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Interview with Starke County Native Jerry Foust

As part of my series on creative people from Starke County, Indiana, I interviewed my cousin, Jerry Foust. I wanted to first give some background for my readers. Jerry was born and raised in Starke County, IN. This county is a rural community whose major industry is, you guessed it, corn. It's not really what you would consider the most conducive area for those with the arts in mind as they pursue their career goals. Jerry happens to be one of the people who went against the grain and turned his interest in music into something more than a hobby. As a personal side note, I'd like to add that I may be a bit overly impressed by this due to the fact that I have no musical talent at all and have great admiration for those that do. But, I can type. That counts for something, right? And...on with the first part of the interview.

KF (Kathy Foust): Jerry, thanks so much for taking the time to do this interview. Let's start off by giving the readers some basics. What is your current position?
JF (Jerry Foust): "I am the Executive Director and Director of Education at Berkeley Playhouse, the resident company of the Julia Morgan Center for the Arts. I've also served as lead producer, and have directed shows and taught adult workshops in music, theatre, and audition skills at the same organization."

KF: What degrees do you hold?
JF: "Bachelor's in Music Education (all grades) from Butler University; Master's in Postsecondary Educational Leadership from San Diego State University. Currently finishing a second Master's in Music Education at Stephen F. Austin State University."

KF: I've heard that you'll be moving soon. What will your position be then and what do you hope to accomplish in this position?
JF: "I don't know yet!!! Unlike me, I decided I wanted to move, regardless of having a job in place. I'm moving back to Chicago to be closer to my family, and enjoy those frigid temps and piles of snow (ha). I'm a finalist in two fantastic jobs where I get to keep being creative and working to grow programs, but I don't want to jinx it, so I'll keep you in suspense for another week or two until I know for sure."

KF: Many families follow along a traditional career path and tend to keep in a similar trade. How hard was it for you to make the decision to break away and follow a completely different career path than those before you?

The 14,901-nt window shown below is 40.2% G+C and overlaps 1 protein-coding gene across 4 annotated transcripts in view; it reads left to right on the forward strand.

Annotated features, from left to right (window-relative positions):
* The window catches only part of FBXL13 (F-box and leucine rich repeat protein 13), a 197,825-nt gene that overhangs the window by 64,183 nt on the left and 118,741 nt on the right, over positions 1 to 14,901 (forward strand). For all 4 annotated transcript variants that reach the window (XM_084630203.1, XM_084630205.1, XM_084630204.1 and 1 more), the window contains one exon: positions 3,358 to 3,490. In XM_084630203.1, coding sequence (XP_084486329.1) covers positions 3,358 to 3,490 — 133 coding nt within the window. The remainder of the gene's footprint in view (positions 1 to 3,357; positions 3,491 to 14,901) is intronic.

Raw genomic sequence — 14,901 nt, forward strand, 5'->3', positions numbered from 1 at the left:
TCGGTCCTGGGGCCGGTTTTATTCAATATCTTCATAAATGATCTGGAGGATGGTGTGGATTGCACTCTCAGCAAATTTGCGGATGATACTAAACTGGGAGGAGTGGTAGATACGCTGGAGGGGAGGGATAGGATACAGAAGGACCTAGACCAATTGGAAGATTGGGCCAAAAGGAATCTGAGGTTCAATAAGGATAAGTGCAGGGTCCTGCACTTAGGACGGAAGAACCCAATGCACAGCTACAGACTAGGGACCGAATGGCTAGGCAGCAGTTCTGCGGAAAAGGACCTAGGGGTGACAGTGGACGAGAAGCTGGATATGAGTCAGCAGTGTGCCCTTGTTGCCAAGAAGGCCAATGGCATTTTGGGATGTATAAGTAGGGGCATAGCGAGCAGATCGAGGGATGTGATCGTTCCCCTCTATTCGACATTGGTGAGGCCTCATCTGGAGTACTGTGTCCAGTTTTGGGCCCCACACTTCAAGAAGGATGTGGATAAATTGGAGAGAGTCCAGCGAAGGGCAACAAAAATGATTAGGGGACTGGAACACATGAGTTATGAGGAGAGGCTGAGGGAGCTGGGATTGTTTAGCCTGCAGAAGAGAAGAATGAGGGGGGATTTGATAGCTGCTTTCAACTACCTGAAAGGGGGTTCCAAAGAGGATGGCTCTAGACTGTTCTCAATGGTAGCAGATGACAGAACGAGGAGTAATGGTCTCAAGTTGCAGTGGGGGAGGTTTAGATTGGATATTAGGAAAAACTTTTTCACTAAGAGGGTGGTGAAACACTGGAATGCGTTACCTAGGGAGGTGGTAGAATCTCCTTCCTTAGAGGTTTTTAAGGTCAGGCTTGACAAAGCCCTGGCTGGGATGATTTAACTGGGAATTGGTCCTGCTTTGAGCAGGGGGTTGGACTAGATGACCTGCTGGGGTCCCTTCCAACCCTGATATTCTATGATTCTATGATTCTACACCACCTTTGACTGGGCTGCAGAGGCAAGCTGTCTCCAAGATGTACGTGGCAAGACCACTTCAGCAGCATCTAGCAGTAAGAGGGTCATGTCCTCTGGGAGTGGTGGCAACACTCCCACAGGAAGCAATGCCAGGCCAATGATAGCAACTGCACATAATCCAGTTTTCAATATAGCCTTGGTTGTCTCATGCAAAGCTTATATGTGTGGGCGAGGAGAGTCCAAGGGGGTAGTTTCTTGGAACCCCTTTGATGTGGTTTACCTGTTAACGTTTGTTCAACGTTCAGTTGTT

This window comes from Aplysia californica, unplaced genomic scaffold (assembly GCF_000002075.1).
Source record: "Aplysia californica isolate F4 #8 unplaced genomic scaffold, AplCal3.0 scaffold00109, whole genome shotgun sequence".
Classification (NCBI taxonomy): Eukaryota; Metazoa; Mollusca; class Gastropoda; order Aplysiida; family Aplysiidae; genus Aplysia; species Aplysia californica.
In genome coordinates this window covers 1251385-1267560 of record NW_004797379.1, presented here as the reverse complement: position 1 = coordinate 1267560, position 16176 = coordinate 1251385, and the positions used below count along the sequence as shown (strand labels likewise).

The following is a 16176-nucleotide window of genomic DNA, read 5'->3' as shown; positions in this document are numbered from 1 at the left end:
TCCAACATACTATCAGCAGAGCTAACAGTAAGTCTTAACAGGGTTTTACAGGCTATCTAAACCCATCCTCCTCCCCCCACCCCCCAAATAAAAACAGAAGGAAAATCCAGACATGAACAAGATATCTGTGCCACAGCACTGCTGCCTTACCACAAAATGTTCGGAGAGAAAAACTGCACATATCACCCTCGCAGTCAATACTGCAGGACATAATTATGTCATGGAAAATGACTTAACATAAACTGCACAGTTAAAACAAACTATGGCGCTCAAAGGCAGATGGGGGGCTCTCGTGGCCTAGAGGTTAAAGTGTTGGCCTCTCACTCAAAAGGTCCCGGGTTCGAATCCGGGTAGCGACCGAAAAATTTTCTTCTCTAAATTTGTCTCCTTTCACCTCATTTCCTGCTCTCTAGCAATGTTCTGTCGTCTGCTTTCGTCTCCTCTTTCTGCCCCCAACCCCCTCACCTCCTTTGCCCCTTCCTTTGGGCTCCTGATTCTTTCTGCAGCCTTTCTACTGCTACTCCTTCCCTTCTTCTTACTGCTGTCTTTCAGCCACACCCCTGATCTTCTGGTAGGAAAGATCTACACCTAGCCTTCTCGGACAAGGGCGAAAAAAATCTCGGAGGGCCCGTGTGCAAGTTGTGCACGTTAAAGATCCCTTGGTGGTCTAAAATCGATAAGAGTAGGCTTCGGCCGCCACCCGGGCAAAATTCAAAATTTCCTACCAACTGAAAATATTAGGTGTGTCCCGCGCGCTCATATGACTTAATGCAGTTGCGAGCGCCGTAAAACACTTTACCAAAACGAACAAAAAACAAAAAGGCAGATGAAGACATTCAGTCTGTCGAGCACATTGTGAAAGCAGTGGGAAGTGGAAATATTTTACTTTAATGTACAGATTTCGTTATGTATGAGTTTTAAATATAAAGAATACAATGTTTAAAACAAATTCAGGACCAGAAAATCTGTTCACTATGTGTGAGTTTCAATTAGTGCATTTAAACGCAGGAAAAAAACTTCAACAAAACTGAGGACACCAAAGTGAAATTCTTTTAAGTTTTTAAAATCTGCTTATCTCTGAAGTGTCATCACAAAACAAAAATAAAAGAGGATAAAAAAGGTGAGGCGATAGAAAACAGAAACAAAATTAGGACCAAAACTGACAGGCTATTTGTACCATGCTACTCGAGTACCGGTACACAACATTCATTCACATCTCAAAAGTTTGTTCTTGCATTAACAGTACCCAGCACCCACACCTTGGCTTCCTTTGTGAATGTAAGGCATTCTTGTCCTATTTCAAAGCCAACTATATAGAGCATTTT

JF: "For me, there was never any doubt about 1 - going to college, and 2 - leaving the small town I grew up in. I knew from the days you and I were playing school together in elementary school that I wanted to be a teacher. In high school, I fell in love with band, and so I decided to pursue music teaching. That's after I had decided to be a funeral director and a corporate communications specialist. I was accepted at Butler as a communications major, then in July 1989, decided to audition for music school. 

I could never have followed in my dad's footsteps - to be honest, I don't have the nerve, strength, or stamina to do what he does. I respect it more and more all the time. Building houses - literally from the ground up - is his profession. I am grateful to both my parents for working hard to provide for us, and allowing me to do what I dreamed."
KF: Along those same lines, who was your inspiration as you were growing up and making the decision to follow along this career path?
JF: "I was inspired by great teachers, I suppose. I was inspired by my high school band director, whose philosophy and style I could not be more different than now - I am much more of a musical purist, and not at all about competition (which is what a lot of Indiana band directors use to motivate students). But he was a great model in terms of showing how to bring pride back to our organization, and how to build it. I've continued to be attracted to building programs and organizations."
Tomorrow we'll learn more about Jerry as he speaks out about the role of music in education.

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